First we looked at her flowers and talked about what we noticed. One thing we noticed was that Georgia’s flowers often look like they go beyond the edge of her canvas. “Oh YES!” I excitedly exclaimed. “EXACTLY!” I told them I had never been able to figure out a way to help my students draw their flowers off the edges of the paper – until now! I told them I read about what other artists had done, and I found something I thought would work perfectly for us.

I explained that I had covered the tables with white craft paper so they would feel free to draw off the edges of the page. I told them their art piece would actually be the piece of watercolor paper I had taped to the white craft paper (I taped them underneath.) but I said they should imagine the whole white space as their canvas. “When you draw your flower, make it big. Make parts of it land on the white craft paper!”

They asked if they would draw a flower from memory. “No! I brought lots of flowers for you to look at!” I dropped many flowers on the carpet in front of them amidst “ooohs” and “aahs.”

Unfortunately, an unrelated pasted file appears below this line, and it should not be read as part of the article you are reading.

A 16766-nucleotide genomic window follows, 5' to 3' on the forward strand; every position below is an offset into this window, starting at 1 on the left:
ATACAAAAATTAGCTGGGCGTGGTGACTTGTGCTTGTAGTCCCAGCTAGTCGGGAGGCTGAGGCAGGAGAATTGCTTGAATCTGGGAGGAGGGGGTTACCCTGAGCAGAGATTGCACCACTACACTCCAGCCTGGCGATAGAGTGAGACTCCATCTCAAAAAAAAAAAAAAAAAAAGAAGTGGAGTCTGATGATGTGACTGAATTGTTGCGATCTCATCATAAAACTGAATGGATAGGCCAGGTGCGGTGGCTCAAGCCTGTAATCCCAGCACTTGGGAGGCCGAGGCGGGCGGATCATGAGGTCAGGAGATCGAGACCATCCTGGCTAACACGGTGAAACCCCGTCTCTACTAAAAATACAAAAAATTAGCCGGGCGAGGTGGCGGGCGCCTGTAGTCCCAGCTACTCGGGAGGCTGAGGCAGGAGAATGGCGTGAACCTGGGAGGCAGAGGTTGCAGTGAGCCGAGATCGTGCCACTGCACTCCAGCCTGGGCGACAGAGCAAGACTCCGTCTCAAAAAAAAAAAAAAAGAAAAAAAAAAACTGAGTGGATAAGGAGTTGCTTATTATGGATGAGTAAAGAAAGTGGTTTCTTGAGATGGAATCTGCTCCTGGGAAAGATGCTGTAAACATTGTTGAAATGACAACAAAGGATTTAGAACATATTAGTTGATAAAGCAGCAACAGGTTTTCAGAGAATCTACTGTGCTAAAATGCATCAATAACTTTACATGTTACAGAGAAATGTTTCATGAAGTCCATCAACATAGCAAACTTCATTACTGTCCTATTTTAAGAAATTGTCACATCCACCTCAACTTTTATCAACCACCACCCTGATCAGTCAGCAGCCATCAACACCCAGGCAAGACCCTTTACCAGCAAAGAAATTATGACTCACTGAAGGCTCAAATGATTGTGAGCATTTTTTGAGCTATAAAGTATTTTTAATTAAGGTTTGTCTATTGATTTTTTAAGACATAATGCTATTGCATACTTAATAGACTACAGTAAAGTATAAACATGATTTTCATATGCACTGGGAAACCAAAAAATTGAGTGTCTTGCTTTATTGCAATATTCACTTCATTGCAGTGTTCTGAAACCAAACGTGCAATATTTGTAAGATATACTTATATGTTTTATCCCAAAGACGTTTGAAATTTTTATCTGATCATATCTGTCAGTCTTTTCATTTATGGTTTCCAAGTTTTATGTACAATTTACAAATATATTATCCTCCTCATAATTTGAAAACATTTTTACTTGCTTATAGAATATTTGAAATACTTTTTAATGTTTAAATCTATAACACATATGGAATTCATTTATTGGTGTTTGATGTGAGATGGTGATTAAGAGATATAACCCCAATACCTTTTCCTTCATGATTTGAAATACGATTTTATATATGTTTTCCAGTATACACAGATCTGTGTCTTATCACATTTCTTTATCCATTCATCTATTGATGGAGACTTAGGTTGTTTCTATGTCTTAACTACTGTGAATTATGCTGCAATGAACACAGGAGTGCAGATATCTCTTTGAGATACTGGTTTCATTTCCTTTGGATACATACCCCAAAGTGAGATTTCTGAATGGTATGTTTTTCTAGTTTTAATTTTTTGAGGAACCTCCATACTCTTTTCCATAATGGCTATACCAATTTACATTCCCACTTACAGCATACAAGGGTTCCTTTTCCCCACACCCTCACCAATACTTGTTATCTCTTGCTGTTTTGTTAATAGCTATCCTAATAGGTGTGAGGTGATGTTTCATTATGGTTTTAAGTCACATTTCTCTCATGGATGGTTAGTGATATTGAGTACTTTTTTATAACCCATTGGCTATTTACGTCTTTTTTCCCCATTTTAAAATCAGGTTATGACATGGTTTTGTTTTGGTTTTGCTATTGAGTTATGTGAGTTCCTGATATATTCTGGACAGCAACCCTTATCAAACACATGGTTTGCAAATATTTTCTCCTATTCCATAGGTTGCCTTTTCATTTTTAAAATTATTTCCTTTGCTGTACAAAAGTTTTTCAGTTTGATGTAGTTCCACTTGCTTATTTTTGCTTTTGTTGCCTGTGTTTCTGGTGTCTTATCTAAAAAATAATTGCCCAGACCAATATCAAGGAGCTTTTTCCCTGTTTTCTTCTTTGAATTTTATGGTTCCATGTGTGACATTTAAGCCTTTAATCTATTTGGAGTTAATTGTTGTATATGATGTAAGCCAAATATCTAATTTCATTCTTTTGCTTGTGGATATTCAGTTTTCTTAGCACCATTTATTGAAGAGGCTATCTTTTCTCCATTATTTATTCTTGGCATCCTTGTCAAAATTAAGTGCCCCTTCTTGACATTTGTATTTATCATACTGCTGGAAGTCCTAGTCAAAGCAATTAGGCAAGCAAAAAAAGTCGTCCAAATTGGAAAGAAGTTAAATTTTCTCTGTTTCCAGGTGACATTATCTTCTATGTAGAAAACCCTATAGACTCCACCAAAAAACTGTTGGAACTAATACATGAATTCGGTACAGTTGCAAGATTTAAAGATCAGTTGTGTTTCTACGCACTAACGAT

“I want you to be like scientists. I want you to really look at the flower you choose and then create it on your paper.” I suggested they try to make their flower have a shape similar to the flower they chose, but told them they could be creative and change things up a bit. The most important things were to trust themselves as artists, really see the flower (like Georgia did) and to draw their flower big so others would see it too.

Armed with a sharpie marker, I chose my flower and began to  draw for them. I made the shapes simple – matching the flower in some ways and changing it in others. I commented that sometimes I changed shapes because it was a bit easier for me to draw, and sometimes I tried really hard to draw exactly what I saw.